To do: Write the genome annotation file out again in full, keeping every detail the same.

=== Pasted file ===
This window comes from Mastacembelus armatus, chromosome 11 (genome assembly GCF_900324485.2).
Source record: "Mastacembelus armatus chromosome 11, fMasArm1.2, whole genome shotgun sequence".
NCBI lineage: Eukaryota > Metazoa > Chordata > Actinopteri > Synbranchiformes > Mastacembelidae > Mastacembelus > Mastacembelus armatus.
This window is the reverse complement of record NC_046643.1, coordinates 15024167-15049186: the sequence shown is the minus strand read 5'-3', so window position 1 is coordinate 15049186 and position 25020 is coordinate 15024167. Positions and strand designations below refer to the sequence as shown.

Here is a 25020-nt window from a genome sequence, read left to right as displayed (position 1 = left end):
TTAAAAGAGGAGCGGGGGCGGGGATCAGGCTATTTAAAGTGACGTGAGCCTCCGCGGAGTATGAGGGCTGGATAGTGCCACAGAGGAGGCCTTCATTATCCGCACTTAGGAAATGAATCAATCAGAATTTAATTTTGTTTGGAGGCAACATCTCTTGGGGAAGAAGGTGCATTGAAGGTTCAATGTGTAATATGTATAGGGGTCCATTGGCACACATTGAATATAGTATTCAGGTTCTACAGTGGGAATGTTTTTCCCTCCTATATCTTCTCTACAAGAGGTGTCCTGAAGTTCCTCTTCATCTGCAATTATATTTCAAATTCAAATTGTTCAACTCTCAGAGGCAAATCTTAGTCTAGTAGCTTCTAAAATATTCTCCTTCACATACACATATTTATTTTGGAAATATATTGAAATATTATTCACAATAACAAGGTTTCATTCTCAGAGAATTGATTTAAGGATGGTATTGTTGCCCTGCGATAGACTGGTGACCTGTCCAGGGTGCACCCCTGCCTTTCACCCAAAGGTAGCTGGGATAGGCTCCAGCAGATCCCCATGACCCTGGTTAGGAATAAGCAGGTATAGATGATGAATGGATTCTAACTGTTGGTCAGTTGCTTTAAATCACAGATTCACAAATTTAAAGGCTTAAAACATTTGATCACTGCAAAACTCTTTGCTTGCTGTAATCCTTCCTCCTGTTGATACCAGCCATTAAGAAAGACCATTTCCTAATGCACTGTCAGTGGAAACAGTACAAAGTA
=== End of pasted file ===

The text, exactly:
This window comes from Mastacembelus armatus, chromosome 11 (genome assembly GCF_900324485.2).
Source record: "Mastacembelus armatus chromosome 11, fMasArm1.2, whole genome shotgun sequence".
NCBI lineage: Eukaryota > Metazoa > Chordata > Actinopteri > Synbranchiformes > Mastacembelidae > Mastacembelus > Mastacembelus armatus.
This window is the reverse complement of record NC_046643.1, coordinates 15024167-15049186: the sequence shown is the minus strand read 5'-3', so window position 1 is coordinate 15049186 and position 25020 is coordinate 15024167. Positions and strand designations below refer to the sequence as shown.

Here is a 25020-nt window from a genome sequence, read left to right as displayed (position 1 = left end):
TTAAAAGAGGAGCGGGGGCGGGGATCAGGCTATTTAAAGTGACGTGAGCCTCCGCGGAGTATGAGGGCTGGATAGTGCCACAGAGGAGGCCTTCATTATCCGCACTTAGGAAATGAATCAATCAGAATTTAATTTTGTTTGGAGGCAACATCTCTTGGGGAAGAAGGTGCATTGAAGGTTCAATGTGTAATATGTATAGGGGTCCATTGGCACACATTGAATATAGTATTCAGGTTCTACAGTGGGAATGTTTTTCCCTCCTATATCTTCTCTACAAGAGGTGTCCTGAAGTTCCTCTTCATCTGCAATTATATTTCAAATTCAAATTGTTCAACTCTCAGAGGCAAATCTTAGTCTAGTAGCTTCTAAAATATTCTCCTTCACATACACATATTTATTTTGGAAATATATTGAAATATTATTCACAATAACAAGGTTTCATTCTCAGAGAATTGATTTAAGGATGGTATTGTTGCCCTGCGATAGACTGGTGACCTGTCCAGGGTGCACCCCTGCCTTTCACCCAAAGGTAGCTGGGATAGGCTCCAGCAGATCCCCATGACCCTGGTTAGGAATAAGCAGGTATAGATGATGAATGGATTCTAACTGTTGGTCAGTTGCTTTAAATCACAGATTCACAAATTTAAAGGCTTAAAACATTTGATCACTGCAAAACTCTTTGCTTGCTGTAATCCTTCCTCCTGTTGATACCAGCCATTAAGAAAGACCATTTCCTAATGCACTGTCAGTGGAAACAGTACAAAGTA